You may have never been to Lake Louise but we’re willing to bet that you’ve already seen a photograph of it. It has the honor of being the world’s most photographed lake and it’s easy to see why. There is something very special about Lake Louise that captures the hearts and imaginations of photographers and nature lovers from all over the world. The blue water against forested or snow-capped mountains is stunning and one of the major attractions of the Canadian Banff National Park.
Located 87 miles west of Calgary, Alberta, it’s also about a day’s drive from Vancouver through the spectacular Coast Mountains and the Canadian Rockies. It’s easy to get to via the TransCanada Highway. If you prefer to travel by train, the Rocky Mountaineer has regular services between April and October. It is most well known for the spectacular views from its shores. If you stand with the Chateau Lake Louise behind you, there is an amazing view of Mount Victoria which stands at 11,365 feet high. To your left is Fairview Mountain which stands at 9001 feet high. You also have the Beehive Hems to your right. It is possible to walk around the entire lake and at certain times of the year, you will be alone. However, in the summer months, the lake attracts up to 15,000 visitors a day.
How Deep Is Lake Louise?
The deepest point of Lake Louise is around 230 feet. Parks Canada is the government agency that looks after Lake Louise and they state that they do not monitor the water levels in the lake because they are constantly changing. Levels can get higher and lower depending on the season, rainfall, and the melt from the glacier that supplies the lake. There is some evidence that the glacier is under pressure as a result of global warming.
|Drains into||Bow River|
|Surface elevation||5.740 ft|
|Max. length||1.2 miles|
|Max. width||0.31 miles|
|Surface area||0.31 sq miles|
|Max. depth:||230 feet|
5 Facts About Lake Louise
Here are 5 incredible facts about this stunning lake that you may not know:
1. The Lake’s Water Color Is Unique
Many mountain lakes and rivers are a vivid blue-green color and Lake Louise is one of the most striking. The color is from glacial meltwater that starts to flow as temperatures rise in the spring. This glacial water contains silt and rock flour created by the rocks grinding underneath the ice as the glacier moves. Because rock flour is so fine, it is held in suspension in the water and sunlight reflects back off it creating a vivid blue-green color. Because the composition of the rocks under each glacier is unique, so is the color of the water.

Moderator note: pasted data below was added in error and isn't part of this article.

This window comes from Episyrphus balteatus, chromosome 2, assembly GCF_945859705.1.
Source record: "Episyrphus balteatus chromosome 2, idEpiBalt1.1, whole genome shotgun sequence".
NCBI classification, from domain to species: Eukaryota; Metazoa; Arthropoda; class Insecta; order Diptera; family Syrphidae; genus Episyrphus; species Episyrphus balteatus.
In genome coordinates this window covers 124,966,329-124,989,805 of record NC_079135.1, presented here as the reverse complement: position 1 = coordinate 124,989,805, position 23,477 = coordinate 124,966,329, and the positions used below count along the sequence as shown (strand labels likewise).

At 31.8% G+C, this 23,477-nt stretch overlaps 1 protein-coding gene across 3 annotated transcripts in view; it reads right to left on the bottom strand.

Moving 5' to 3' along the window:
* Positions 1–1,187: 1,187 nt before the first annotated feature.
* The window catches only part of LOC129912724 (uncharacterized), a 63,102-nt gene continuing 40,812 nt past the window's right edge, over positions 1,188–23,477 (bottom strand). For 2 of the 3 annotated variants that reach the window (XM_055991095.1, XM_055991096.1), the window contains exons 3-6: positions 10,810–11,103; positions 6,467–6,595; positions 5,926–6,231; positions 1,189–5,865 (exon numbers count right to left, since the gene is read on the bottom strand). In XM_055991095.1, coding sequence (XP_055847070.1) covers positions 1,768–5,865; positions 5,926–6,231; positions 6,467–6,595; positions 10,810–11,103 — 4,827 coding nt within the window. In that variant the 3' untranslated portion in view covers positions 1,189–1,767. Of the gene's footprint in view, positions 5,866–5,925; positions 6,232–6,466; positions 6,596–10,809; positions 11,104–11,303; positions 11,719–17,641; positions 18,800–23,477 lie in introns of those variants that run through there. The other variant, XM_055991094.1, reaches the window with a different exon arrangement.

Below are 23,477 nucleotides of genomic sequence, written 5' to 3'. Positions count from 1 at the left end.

However, you can only view this natural wonder at certain times. The first meltwater of the year, in late spring, does not contain much silt. So, at this time of the year, the blue color is not very obvious. During July and August, the meltwaters are at their highest and the silt levels rise. This produces a vivid blue coloration in the water that thousands of visitors flock to see. By September and October, the glacial silt is starting to settle and the color fades.
The color can even vary from hour to hour depending on the light. If there is cloud cover, there will be no color because direct sunlight is needed. Also, the angle is important. The lake looks at its most stunning when viewed from above.
2. The Lake Doesn’t Thaw Until June
When planning a trip to witness the striking blue waters of Lake Louise, timing is everything. If you arrive too early in the year, you may even find that it is still frozen. Lake Louise sits high in the Rockies at 5740 feet. At this elevation, spring comes later than in many other parts of Canada. As a result, Lake Louise is still frozen when many other Canadian lakes have melted.
The thaw of Lake Louise starts in May when the ice thins and breaks up creating fascinating patterns that can be captured in photographs. The final clearance of the ice is usually very rapid and can happen in just one day. As the glacial flow increases, the ice gets washed to the front end of the lake where it is carried away into Lake Louise Creek.
The exact conditions of every thawing season are different so it is impossible to accurately predict the thaw date. If winter hangs on in the Rockies, the melt can be delayed by over a week. In recent years, the earliest melt has been on May 30th and the latest has been June 17th.
3. Some Fish Survive in the Lake All Year
Most of the lakes in the Banff mountain national park did not contain any fish until humans intervened. Those that did have a fish population, contained only a handful of species.
Through a series of accidental and planned releases, Lake Louise does now contain fish. However, the populations are not actively stocked and a catch and release approach is encouraged amongst anglers.
Some fish are able to survive the very cold winter temperatures. Cutthroat Trout living in inland lakes often grow to between 17 pounds 40 inches in length. They have an orange/red coloring that runs linear to the mandibles making them look as if they are bleeding, hence the name “Cutthroat.”